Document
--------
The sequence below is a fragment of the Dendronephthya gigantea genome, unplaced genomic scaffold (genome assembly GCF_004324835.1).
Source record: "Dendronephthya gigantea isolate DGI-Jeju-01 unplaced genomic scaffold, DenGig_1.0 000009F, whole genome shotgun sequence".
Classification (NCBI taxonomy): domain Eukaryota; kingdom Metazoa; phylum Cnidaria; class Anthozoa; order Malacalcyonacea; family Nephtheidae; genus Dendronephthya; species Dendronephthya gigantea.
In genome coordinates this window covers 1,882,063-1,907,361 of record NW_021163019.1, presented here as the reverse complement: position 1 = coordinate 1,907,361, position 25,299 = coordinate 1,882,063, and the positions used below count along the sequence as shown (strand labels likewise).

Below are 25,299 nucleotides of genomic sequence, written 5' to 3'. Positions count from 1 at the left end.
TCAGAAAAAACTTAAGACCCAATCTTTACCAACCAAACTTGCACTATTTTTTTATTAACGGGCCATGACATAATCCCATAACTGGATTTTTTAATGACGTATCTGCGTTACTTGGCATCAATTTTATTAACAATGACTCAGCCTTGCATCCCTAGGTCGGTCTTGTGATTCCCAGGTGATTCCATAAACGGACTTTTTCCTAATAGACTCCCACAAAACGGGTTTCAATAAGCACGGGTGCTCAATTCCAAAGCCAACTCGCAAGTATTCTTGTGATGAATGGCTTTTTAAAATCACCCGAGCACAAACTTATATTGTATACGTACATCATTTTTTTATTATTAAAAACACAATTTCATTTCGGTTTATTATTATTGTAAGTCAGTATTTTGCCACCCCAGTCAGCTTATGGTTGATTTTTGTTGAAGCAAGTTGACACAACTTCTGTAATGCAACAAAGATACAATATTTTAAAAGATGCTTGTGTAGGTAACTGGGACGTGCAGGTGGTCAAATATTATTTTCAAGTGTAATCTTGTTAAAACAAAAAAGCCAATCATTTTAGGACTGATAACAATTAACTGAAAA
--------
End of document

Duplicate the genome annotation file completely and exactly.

The sequence below is a fragment of the Dendronephthya gigantea genome, unplaced genomic scaffold (genome assembly GCF_004324835.1).
Source record: "Dendronephthya gigantea isolate DGI-Jeju-01 unplaced genomic scaffold, DenGig_1.0 000009F, whole genome shotgun sequence".
Classification (NCBI taxonomy): domain Eukaryota; kingdom Metazoa; phylum Cnidaria; class Anthozoa; order Malacalcyonacea; family Nephtheidae; genus Dendronephthya; species Dendronephthya gigantea.
In genome coordinates this window covers 1,882,063-1,907,361 of record NW_021163019.1, presented here as the reverse complement: position 1 = coordinate 1,907,361, position 25,299 = coordinate 1,882,063, and the positions used below count along the sequence as shown (strand labels likewise).

Below are 25,299 nucleotides of genomic sequence, written 5' to 3'. Positions count from 1 at the left end.
TCAGAAAAAACTTAAGACCCAATCTTTACCAACCAAACTTGCACTATTTTTTTATTAACGGGCCATGACATAATCCCATAACTGGATTTTTTAATGACGTATCTGCGTTACTTGGCATCAATTTTATTAACAATGACTCAGCCTTGCATCCCTAGGTCGGTCTTGTGATTCCCAGGTGATTCCATAAACGGACTTTTTCCTAATAGACTCCCACAAAACGGGTTTCAATAAGCACGGGTGCTCAATTCCAAAGCCAACTCGCAAGTATTCTTGTGATGAATGGCTTTTTAAAATCACCCGAGCACAAACTTATATTGTATACGTACATCATTTTTTTATTATTAAAAACACAATTTCATTTCGGTTTATTATTATTGTAAGTCAGTATTTTGCCACCCCAGTCAGCTTATGGTTGATTTTTGTTGAAGCAAGTTGACACAACTTCTGTAATGCAACAAAGATACAATATTTTAAAAGATGCTTGTGTAGGTAACTGGGACGTGCAGGTGGTCAAATATTATTTTCAAGTGTAATCTTGTTAAAACAAAAAAGCCAATCATTTTAGGACTGATAACAATTAACTGAAAA